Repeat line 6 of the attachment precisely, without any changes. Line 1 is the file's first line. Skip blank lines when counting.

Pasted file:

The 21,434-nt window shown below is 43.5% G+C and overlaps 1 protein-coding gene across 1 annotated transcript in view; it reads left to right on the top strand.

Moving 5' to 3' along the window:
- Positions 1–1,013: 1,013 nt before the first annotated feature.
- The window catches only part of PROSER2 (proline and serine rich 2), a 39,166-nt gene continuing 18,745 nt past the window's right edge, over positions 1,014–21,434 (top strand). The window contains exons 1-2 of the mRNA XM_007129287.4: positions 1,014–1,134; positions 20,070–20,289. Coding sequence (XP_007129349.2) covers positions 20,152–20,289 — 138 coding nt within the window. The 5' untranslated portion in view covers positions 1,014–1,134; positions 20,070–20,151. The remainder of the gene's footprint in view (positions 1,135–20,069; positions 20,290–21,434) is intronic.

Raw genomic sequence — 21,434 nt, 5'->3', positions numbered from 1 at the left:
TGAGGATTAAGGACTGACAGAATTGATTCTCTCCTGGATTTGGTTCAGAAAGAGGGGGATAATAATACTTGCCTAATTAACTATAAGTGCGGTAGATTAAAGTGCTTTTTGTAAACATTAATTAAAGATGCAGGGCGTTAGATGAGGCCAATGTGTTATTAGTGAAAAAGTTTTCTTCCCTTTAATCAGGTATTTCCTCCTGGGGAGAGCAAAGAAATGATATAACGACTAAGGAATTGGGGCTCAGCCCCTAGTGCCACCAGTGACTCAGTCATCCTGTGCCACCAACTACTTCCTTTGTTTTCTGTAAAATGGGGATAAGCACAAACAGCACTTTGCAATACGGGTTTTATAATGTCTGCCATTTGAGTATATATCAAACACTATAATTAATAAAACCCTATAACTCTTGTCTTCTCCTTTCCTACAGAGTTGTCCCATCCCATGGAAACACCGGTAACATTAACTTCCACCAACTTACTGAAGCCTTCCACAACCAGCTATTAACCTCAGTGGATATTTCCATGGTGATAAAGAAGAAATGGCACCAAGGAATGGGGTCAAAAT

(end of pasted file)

TGAGGATTAAGGACTGACAGAATTGATTCTCTCCTGGATTTGGTTCAGAAAGAGGGGGATAATAATACTTGCCTAATTAACTATAAGTGCGGTAGATTAAAGTGCTTTTTGTAAACATTAATTAAAGATGCAGGGCGTTAGATGAGGCCAATGTGTTATTAGTGAAAAAGTTTTCTTCCCTTTAATCAGGTATTTCCTCCTGGGGAGAGCAAAGAAATGATATAACGACTAAGGAATTGGGGCTCAGCCCCTAGTGCCACCAGTGACTCAGTCATCCTGTGCCACCAACTACTTCCTTTGTTTTCTGTAAAATGGGGATAAGCACAAACAGCACTTTGCAATACGGGTTTTATAATGTCTGCCATTTGAGTATATATCAAACACTATAATTAATAAAACCCTATAACTCTTGTCTTCTCCTTTCCTACAGAGTTGTCCCATCCCATGGAAACACCGGTAACATTAACTTCCACCAACTTACTGAAGCCTTCCACAACCAGCTATTAACCTCAGTGGATATTTCCATGGTGATAAAGAAGAAATGGCACCAAGGAATGGGGTCAAAAT